In 2022 and in the wake of the full-scale Russian invasion of Ukraine, the Estonian state acquired double the volume of ammunition as it had in the preceding 30 years, since independence was restored.
While the ammunition will necessarily be of different types in many cases than that procured earlier, this has to be added to large-scale procurements last year and ongoing into the future, mainly to boost the defensive capabilities of the Estonian Defense Forces (EDF).
Overall, around a billion euros were spent on defense tenders in 2022 alone.
A total of €100 million was spent of ammunition of a range of calibers, including that for anti-tank weapons systems and Mistral anti-aircraft missiles, AK reported.
Also, automatic machines, land vehicles and related equipment, military equipment, communication and air surveillance equipment came to Estonia for 83 million euros.
Defensive procurements in 2022 included 400 Swedish -made Carl-Gustaf M4 grenade launchers which, together with ammunition, came at a price tag of €25 million, AK reported. Six more self-propelled artillery pieces, added to the existing stock of South Korean-made K9 "Thunder", cost a further €18 million.
Estonia's most significant defensive procurement partners are the U.S. (which makes up 19 percent of the total), France (12 percent of the total), Israel (9 percent), and Poland and South Korea (8 percent each).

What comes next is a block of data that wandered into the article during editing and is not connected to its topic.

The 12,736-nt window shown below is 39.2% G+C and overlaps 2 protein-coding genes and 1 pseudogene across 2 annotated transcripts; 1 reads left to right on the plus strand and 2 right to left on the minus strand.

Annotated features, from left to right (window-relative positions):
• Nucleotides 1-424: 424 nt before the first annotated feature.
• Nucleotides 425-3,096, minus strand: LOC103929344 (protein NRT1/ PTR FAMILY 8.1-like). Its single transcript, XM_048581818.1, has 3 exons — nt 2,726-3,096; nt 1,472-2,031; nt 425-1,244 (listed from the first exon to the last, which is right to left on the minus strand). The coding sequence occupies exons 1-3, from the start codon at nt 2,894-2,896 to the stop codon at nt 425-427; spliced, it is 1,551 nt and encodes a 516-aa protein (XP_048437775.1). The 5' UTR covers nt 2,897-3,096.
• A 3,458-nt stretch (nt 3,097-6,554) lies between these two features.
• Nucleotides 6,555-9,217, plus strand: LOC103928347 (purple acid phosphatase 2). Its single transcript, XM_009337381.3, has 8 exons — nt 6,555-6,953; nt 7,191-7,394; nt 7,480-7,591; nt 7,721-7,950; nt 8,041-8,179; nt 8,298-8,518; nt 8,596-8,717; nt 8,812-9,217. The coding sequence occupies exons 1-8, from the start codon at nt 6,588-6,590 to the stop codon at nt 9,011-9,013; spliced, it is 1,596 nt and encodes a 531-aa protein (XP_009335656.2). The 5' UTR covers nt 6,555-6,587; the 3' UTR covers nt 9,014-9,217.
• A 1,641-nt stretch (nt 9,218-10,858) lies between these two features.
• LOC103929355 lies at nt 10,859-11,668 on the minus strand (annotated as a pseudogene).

Estonia itself has contributed 23 percent to this total, AK reported.
Of ongoing procurements, mid-range air defense cover is one of the most significant, and is being carried out jointly with Latvia.
A range of joint procurements with France additionally will bring armored tracked vehicles, vessels, field hospitals, and anti-aircraft ammunition, AK reported.
In terms of spend, €200 million is to be go on the acquisition of high-profile M142 High Mobility Artillery Rocket System (HIMARS) systems, including ammunition €100 million in coastal defense equipment and €70 million investment in short-range air defense are projected, along with €54 million on more self-propelled artillery.
The acquisition of HIMARS as well as loitering ammunition, also known as suicide drones, will extend the EDF's indirect fire capabilities by up to 300km, AK reported.
Estonia's defense spend has long exceeded the minimum 2 percent of GDP required of NATO member states, with talk on the table of this being hiked to 3 percent.
Editor: Andrew Whyte, Barbara Oja
Source: 'Aktuaalne kaamera'